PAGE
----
Skye Khilji: Many CEOs I think feel that they’re working way too hard and the team’s not pulling their weight. And I’ve heard you use the phrase ‘the CEO is not allowed to do any work.’ What does that mean?
Rajesh Nagjee: Many years back I built, owned and operated a critical care hospital. I found myself in the same space where I was working very, very long hours and I had over 40 people in the top executives. It was a large hospital, critical care hospital, that nobody was pulling their weight. And then I got this thought that I have employed these people and now they’ve employed me right back.
Skye Khilji: Right.
Rajesh Nagjee: And I’ve said, what is my job description? And I found that my job description was that I am the key and the biggest problem solver in my organization. And I love to solve problems. Suddenly I realized that I’m an addict, I’m addicted to the energy that flows into grappling with problems and finding solutions and it takes hours and hours and hours. What’s the end result? The end result is I’m not giving anybody an opportunity to solve problems. And then I look at them and say, hey, you guys are not pulling your weight. Damn right. I don’t give you an opportunity to pull your weight.
The point is, if we start empowering people, enabling people and giving them a way to contribute, a way to participate, what begins to happen is that you start getting a lot of the problems getting solved. And as a check and balance you can ask people to process whatever problem or issue there is and come up with a solution and share that solution with you. And sometimes there could be A and a B, shall I do this? Shall I do that? Come up with that and then ask them to choose one of them and then ask them why. All the time constantly you’re coaching them in the criteria to take the right decisions, the assumptions to take the right decisions and create a hypothesis and then test that hypothesis. Hypothesis, assumptions, criteria. Hypothesis, assumptions, criteria. And as you are working with them, they get to a place where they’re able to solve more and more complex problems. And that is really the role of the CEO.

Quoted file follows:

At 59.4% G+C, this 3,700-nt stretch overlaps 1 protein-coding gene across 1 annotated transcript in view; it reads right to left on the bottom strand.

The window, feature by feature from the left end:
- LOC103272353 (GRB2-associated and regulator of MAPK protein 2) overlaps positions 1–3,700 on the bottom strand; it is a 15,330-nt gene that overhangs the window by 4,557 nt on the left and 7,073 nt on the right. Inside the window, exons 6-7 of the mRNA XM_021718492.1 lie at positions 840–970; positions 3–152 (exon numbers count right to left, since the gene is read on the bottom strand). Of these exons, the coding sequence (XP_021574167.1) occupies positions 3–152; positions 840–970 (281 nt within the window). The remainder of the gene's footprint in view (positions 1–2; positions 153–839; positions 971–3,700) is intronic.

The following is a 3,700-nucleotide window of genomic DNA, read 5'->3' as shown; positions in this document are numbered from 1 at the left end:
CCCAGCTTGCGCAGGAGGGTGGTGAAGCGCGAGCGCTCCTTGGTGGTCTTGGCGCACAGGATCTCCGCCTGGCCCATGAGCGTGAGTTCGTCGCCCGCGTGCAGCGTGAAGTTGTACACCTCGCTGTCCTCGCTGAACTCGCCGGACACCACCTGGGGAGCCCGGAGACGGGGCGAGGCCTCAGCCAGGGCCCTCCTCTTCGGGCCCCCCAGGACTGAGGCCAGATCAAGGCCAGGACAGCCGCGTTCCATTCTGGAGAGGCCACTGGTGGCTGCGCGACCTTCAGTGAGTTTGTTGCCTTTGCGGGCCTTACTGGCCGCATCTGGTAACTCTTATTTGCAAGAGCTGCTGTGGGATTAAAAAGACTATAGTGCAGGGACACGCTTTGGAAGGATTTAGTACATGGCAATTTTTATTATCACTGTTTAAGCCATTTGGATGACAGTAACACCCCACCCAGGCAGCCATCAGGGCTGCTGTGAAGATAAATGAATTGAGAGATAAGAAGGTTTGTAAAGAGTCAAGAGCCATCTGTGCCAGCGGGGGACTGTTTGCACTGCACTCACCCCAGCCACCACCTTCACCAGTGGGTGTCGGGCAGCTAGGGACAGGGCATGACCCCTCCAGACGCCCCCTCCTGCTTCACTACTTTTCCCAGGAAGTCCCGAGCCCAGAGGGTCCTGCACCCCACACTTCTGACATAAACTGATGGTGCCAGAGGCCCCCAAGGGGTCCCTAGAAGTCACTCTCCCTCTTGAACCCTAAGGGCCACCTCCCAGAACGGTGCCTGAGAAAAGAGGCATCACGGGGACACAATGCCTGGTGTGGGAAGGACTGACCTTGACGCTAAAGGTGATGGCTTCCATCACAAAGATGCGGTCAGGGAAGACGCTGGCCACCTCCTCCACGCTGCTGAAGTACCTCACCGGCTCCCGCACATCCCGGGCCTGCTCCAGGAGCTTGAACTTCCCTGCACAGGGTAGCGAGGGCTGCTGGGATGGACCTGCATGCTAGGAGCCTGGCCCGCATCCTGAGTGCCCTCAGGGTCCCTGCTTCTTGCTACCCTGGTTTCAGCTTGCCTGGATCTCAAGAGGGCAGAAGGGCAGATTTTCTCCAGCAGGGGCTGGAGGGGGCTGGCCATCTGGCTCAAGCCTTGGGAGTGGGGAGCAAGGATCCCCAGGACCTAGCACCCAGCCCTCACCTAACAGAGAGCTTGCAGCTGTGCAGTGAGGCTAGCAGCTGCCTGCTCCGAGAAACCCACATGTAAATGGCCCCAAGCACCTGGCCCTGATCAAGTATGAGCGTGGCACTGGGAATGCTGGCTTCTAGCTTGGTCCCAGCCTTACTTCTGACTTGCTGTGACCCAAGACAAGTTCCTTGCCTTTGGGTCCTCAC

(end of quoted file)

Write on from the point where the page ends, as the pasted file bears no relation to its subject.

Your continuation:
If you really step back and think carefully about this, the context that the CEO brings to that core team is where the problem is. And most CEOs bring a context called ‘you’re not able, I’m able.’ The moment they flip that context to ‘you are able, and I’m standing right behind you, take the call. What if you make a mistake, I’m right behind you. If you don’t take a call, you get into trouble. If you take a call and we lose money or something happens, no problem, learn from it and move on.’ As long as they’re sincere, they’re hardworking, they’re good people, then this begins to work. So, the real secret that solves this whole dynamic is where are you coming from. Are you coming from, you are able and I’m here standing behind you, or you dumb guy, you’re not able and I’m the only guy who can solve the problems. That’s the dynamic that I see and it’s quite strange. You are the architect of non-performance of your own core team.
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